Roosevelt Teachers Will Use Grants to Enhance JAG Program, Start a Student-Run Coffee Shop, and Purchase 40 Brake Stations for Automotive Classes

Steve Hauff, Michelle Clayberg, Nicole Fette, Cindy Bye, and Tami Daly

Nicole Fette and Michelle Clayberg received $1,277.66 for their proposal, “Building Skills for Success in School and Life.” This grant will serve students in grades 9-12 who are enrolled in the Jobs for America’s Graduates (JAG) Program. They will purchase copies of the books Top 20 Teens and 7 Habits of Highly Effective Teens. In the proposal, they wrote, “The Top 20 Teens curriculum offers role-playing scenarios and anecdotal stories with activities that immerse students in real-life situations, such as job interviews, conflict resolution, and making good choices. Students referred to the JAG program are often some of the most at-risk youth in our communities. The supports embedded in JAG exhibit 40+ years of proven dropout prevention success and help change the face of the future for students and their families.”

Steve Hauff, Shaina Harris, Cindy Bye, and Tami Daly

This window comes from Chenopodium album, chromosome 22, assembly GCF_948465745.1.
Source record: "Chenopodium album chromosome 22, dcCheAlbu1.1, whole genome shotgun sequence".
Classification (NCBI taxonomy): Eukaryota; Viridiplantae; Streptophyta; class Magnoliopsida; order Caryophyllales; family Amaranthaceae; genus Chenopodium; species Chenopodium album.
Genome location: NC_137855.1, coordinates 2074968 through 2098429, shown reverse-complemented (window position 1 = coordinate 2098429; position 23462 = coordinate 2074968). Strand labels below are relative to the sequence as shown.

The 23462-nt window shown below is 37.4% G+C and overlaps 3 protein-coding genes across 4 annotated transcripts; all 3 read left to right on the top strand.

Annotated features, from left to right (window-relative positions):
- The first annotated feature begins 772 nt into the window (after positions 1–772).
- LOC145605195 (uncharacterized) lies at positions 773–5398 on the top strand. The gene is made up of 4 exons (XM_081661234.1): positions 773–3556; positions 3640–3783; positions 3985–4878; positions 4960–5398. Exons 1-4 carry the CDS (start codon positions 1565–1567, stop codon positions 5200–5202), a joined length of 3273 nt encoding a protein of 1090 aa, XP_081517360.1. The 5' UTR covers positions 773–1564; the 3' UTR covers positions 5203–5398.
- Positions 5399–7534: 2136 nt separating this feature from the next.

Shaina Harris received $1,411 for her proposal, “Vocational Skills Coffee Shop.” In the application, she wrote, “Our vocational skills program is a work-skills program that teaches students with disabilities the importance of having a job. Opening a school coffee shop will offer students the opportunity to learn new skills that will be of benefit to them. We focus on everyday math, learning a job, career readiness, money management, and everything else that affects a career, such as transportation, time management, appearance and grooming, professional communication, etc. Opening a student-run coffee shop will address many teaching standards in the vocational skills curriculum and prepare our students for success when they seek employment.”

Steve Hauff, Chris Updegraff, Cindy Bye, and Tami Daly

Chris Updegraff received one of our largest grants this year. He will use $6,289.90 to purchase 40 brake stations that will be used by more than 100 students in his automotive classes. In the application, he wrote, “This grant will provide the finances to purchase materials to create 40 individual brake stations: 20 for a front caliper and rotor design and 20 for brake drums and shoes. Students will learn the tasks of brake disassembly and reassembly as they complete the procedure at each brake station. This project is innovative because it allows students to work with one partner, increasing time on task and student engagement. Students will be able to help each other learn the tasks of disassembly and reassembly, which mirrors the automotive industry and prepares students for automotive careers after high school. This project also incorporates cross-curricular instruction, as the Introduction to Welding students will weld the brake component mounts that are necessary for the brake stations.”

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